Penetrating facial injuries are not infrequent. There have been isolated case reports of unusual penetrating craniofacial trauma. We describe an unusual case of a 22-month-old child who suffered an external orbital injury from a ballpoint pen that penetrated the orbit, lamina papyracea, posterior ethmoid sinuses, and sphenoid sinus. Endoscopic sinus surgery was performed to extract the ballpoint pen nib after localization with computed tomography. Careful pediatric endoscopic sinus surgery techniques permitted safe foreign body extraction with minimal morbidity.
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5/134. A hypothesis to explain the occurence of inner myometrial laceration causing massive postpartum hemorrhage.

    BACKGROUND: Inner myometrial lacerations were found in three patients who developed uncontrollable postpartum massive bleeding despite the usual treatment for uterine atony. Because all the patients suffered from hemorrhage shock and their medical status deteriorated, their uteri were surgically removed to stop bleeding. After removal, one of them died. postpartum hemorrhage was caused by inner myometrial laceration. We hypothesized a cause of inner myometrial laceration, using the three resected uteri, an assumed model of the uterine body, and 34 women. methods: The subjects were 37 women, of whom three were patients with inner myometrial laceration, 23 were women without inner myometrial laceration who underwent cesarean section, and 11 were women in the first stage of labor. The three resected uteri were examined both macroscopically and microscopically. We measured the thickness of the wall of the uterine muscle at the widest point of the uterine corpus and the thickness of the myometrial wall at a transverse section of the uterine cervix, as well as the radius of the inner lumen at the widest point of the uterus in 23 women during cesarean section. We also measured the thickness of the myometrial wall at the widest point of the uterine corpus in 11 women at the end of the first stage of labor during ultrasonic examination. The data were then used to estimate the stress on the uterine muscle. RESULTS: The stress on the uterine cervix was stronger than that on the uterine corpus during labor. When the stress on the uterine muscle is stronger than a specific value, inner myometrial lacerations develop on the right and/or left side of the uterine cervix. These lacerations may involve large vessels. CONCLUSIONS: We have discovered another cause of postpartum hemorrhage which we have named inner myometrial laceration. These lacerations appeared to result from a strong stress on the uterine cervix caused by an abnormal rise in intrauterine pressure during labor.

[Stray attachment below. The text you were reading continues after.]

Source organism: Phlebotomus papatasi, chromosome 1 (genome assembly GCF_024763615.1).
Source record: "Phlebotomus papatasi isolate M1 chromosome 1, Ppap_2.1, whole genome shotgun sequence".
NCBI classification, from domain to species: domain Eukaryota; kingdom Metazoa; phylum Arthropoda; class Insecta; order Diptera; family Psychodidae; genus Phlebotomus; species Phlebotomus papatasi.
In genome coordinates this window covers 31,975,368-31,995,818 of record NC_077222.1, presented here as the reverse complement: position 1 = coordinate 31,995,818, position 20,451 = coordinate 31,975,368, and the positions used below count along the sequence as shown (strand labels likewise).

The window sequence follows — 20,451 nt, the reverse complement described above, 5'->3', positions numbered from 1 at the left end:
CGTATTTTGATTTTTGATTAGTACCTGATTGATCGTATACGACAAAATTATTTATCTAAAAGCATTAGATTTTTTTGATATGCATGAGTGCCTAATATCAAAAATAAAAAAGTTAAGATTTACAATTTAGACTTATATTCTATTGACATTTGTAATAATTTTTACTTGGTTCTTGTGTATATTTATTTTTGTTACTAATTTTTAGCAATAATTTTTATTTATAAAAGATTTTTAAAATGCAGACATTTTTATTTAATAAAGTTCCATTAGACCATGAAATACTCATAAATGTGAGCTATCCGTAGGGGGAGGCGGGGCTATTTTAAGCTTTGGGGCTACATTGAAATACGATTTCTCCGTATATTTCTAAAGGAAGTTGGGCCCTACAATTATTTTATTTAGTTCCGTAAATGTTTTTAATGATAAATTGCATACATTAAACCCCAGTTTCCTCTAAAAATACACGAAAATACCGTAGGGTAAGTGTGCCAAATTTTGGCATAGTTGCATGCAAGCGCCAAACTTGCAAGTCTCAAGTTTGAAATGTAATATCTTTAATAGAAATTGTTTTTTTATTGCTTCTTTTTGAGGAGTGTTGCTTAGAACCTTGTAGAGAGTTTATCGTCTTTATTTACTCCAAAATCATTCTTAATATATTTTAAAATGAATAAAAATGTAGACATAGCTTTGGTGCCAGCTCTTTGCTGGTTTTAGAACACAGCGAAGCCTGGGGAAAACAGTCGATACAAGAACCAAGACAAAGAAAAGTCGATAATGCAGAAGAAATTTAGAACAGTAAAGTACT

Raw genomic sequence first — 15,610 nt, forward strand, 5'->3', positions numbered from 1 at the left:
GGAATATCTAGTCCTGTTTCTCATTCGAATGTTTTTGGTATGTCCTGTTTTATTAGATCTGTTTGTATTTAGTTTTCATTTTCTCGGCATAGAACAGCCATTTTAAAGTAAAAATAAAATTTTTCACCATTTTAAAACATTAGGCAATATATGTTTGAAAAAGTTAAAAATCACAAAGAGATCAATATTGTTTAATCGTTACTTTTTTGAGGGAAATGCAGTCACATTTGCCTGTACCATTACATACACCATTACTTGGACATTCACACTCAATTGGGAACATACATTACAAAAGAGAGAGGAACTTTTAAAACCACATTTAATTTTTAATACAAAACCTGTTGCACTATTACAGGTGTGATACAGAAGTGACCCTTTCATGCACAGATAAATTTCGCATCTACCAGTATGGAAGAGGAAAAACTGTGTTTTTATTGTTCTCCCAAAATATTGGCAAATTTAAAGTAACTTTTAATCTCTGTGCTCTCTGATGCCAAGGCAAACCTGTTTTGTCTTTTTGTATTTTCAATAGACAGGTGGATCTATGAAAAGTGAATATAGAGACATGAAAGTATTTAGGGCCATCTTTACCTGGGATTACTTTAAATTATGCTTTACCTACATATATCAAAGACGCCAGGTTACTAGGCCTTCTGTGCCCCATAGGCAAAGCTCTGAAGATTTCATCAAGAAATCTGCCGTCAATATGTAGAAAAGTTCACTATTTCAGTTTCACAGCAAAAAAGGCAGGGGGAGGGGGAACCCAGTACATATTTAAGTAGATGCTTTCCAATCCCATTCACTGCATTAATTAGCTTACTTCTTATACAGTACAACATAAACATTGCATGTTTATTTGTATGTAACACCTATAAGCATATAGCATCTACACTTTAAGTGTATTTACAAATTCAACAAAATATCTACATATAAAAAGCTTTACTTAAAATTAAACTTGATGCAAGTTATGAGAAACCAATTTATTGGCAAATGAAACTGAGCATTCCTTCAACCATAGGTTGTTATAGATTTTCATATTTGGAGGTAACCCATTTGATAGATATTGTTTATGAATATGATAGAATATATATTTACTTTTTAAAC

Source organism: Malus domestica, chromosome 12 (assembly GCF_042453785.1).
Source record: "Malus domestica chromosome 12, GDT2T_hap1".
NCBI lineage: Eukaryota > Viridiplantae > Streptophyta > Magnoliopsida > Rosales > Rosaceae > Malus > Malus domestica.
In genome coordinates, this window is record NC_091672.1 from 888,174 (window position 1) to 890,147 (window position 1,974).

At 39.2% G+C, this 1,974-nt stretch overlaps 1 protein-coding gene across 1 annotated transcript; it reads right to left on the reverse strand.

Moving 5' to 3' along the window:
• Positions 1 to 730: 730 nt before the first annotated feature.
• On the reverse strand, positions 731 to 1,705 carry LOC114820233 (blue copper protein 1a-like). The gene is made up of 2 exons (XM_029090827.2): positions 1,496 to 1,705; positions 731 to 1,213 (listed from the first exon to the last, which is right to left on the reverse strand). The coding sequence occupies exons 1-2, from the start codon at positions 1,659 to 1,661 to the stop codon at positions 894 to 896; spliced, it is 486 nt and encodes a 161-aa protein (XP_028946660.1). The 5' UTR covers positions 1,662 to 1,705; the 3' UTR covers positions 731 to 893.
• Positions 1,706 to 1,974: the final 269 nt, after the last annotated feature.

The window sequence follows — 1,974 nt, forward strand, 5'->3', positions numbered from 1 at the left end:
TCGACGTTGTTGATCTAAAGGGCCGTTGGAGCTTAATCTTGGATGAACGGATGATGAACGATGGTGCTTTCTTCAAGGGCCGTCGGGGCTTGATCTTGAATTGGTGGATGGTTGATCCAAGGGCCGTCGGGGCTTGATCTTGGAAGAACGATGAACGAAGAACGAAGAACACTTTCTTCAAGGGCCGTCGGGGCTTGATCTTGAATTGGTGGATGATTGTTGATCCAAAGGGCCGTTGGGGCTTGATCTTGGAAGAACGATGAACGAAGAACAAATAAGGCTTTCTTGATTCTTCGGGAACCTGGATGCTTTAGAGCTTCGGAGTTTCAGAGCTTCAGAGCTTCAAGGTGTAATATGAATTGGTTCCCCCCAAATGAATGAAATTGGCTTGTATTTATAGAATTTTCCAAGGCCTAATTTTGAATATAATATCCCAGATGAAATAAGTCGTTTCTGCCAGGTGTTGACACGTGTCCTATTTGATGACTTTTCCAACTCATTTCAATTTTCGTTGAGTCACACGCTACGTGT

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6/134. A foreign body in the spinal canal. A case report.

    An 18-year-old man who presented with weakness in his lower limbs, had an upper motor neurone lesion at the D12-L1 level. At laminectomy two stone-like objects were found which proved to be bundles of tiny pieces of wood. They are thought to have entered the cord through an abdominal penetrating injury sustained six years previously.
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7/134. Glossopharyngeal neuralgia following foreign body impaction in the neck.